Appone mulieri super mammas bufonem,
ut ablactet eum, & moriatur mulier,
sitque bufo grossus de lacte.
(Put a Toad to the Woman's breast,
that she may suckle him 'till she die,
& he become gross with her milk.)
A man approaches a woman and holds a toad
or frog to suckle at her breast.
Atalanta Fugiens 5
Foemineo gelidus ponatur pectore Bufo,
Instar ut infantis lactea pocla bibat.
Crescat & in magnum vacuata per ubera tuber,
Et mulier vitam liquerit aegra suam.
Inde tibi facies medicamen nobile, virus
Quod fuget humano corde, levétque luem.
The whole body of Philosophers agree in this, that their work is
but male & female; the man's part is to generate, & govern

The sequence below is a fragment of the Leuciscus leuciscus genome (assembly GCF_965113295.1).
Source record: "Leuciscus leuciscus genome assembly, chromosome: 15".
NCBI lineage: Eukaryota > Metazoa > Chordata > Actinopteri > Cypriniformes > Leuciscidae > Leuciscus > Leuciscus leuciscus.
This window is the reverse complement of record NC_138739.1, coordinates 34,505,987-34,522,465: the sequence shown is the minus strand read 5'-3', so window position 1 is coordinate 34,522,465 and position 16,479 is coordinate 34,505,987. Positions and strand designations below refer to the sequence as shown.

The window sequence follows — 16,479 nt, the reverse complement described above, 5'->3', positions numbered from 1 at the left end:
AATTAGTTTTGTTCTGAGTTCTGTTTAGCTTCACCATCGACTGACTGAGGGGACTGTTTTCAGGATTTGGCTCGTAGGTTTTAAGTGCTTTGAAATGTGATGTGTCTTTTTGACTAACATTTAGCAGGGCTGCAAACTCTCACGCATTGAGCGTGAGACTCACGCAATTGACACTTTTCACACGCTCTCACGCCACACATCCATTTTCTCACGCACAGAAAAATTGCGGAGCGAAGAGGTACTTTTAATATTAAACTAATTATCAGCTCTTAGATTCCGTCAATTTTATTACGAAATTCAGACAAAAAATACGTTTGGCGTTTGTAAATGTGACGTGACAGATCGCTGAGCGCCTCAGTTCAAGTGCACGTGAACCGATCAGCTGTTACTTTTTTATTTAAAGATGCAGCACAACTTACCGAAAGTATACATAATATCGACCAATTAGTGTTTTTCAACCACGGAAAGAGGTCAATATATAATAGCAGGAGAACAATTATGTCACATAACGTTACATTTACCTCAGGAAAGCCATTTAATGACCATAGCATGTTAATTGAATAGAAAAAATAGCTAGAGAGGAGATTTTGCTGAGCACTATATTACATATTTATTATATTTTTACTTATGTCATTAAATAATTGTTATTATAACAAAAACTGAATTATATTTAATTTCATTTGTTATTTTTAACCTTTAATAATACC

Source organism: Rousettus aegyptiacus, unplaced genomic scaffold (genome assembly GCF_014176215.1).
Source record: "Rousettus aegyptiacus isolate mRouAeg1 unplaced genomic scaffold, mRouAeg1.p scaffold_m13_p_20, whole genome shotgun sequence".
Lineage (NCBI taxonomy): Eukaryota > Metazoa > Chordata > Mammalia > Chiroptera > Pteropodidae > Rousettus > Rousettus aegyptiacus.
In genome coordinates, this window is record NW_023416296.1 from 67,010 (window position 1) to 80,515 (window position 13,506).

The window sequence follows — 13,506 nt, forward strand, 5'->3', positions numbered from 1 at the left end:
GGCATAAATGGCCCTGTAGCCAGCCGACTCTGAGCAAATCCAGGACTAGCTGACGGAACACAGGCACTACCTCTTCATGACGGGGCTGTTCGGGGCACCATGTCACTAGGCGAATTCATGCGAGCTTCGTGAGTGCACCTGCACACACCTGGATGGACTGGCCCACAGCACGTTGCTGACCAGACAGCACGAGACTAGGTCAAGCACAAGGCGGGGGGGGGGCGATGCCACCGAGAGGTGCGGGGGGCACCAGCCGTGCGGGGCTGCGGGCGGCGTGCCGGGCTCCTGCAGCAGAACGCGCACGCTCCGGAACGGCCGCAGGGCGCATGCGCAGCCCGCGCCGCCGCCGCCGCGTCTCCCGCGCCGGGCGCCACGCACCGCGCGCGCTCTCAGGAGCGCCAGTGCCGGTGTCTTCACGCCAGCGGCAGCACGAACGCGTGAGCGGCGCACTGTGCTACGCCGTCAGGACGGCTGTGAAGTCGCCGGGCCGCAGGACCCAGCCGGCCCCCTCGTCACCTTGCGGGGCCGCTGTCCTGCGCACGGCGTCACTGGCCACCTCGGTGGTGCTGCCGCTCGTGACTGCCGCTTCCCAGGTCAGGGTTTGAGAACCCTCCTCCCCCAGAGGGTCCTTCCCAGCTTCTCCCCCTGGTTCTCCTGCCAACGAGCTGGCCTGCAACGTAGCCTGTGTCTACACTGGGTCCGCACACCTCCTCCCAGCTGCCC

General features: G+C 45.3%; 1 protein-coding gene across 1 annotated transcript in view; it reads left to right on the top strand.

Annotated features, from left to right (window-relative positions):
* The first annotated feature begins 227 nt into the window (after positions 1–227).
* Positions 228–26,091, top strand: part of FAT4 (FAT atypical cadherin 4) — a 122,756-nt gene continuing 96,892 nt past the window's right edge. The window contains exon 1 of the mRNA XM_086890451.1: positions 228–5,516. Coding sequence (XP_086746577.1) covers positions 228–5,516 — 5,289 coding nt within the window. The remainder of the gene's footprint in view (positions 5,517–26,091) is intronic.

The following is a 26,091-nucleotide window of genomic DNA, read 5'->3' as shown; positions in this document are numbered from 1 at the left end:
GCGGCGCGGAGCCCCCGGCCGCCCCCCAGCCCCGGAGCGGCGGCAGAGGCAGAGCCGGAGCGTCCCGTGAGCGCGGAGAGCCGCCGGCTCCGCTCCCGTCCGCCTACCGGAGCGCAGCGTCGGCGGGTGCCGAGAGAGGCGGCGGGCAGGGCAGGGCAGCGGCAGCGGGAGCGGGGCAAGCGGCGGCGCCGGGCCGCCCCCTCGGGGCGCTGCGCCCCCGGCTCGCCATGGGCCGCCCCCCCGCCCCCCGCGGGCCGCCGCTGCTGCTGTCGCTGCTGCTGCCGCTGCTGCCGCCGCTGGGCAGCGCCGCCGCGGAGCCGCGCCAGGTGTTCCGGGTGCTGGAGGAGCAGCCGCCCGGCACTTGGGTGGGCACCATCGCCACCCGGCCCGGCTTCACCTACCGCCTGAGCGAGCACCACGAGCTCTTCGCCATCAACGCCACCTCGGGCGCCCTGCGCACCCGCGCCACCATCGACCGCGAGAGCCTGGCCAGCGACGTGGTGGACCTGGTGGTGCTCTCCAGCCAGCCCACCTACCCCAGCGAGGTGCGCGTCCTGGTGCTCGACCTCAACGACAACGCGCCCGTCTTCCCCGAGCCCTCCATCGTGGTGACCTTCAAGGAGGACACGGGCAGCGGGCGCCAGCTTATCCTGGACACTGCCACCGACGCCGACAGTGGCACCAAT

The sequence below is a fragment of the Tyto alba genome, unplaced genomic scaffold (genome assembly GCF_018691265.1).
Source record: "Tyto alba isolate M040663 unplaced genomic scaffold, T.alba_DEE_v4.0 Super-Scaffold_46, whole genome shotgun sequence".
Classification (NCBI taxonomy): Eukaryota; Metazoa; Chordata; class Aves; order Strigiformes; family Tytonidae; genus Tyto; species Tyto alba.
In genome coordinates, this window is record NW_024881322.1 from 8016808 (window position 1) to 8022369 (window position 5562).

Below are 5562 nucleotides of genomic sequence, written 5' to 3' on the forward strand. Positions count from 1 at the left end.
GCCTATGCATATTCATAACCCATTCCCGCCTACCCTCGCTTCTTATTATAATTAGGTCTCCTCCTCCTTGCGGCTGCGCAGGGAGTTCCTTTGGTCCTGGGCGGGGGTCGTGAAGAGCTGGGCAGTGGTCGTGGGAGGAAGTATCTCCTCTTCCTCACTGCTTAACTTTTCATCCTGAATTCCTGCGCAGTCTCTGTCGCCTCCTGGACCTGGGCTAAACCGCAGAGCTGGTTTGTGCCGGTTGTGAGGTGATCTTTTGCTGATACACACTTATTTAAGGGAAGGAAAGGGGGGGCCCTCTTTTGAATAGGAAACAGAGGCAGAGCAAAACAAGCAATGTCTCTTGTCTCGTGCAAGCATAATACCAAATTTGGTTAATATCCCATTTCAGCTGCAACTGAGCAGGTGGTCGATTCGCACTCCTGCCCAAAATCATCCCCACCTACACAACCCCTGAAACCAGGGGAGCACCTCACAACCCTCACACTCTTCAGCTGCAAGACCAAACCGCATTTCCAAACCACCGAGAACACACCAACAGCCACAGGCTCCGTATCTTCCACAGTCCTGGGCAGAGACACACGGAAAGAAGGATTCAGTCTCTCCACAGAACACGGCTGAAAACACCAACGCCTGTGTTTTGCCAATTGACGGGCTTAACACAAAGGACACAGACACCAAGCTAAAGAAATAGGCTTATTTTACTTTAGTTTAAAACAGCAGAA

the wife, & Her
part is to conceive, impregnate, bring forth, suckle & educate
the offspring, & be
subject to the Commands of her Husband. For, as she nourishes the conceived
Embryo before it is brought forth with her blood, so she does afterwards
her milk. Hence, Nature has prepared for the tender Infant a Digestible
proportioned Nutrient in the mother's Breasts, which waits for his
his first provision & sustenance in his Course of Life.
By milk therefore He is nourished, grows, & is increased 'till
he be furnished
with teeth, his fit instruments to eat bread withal.
Then He is properly weaned, because Nature has provided him more solid
But here the Philosophers say that a Toad must be put to the
that she may Nourish him as an infant with her Milk. This is a miserable
spectacle, & indeed, an impious thing, that milk designed for an
infant should be
given to a Toad, being a Venomous beast & contrary to the Nature
We have heard & read of serpents and Dragons sucking the Teats
of Cows, &
Toads perhaps might do the like if they could gain an opportunity.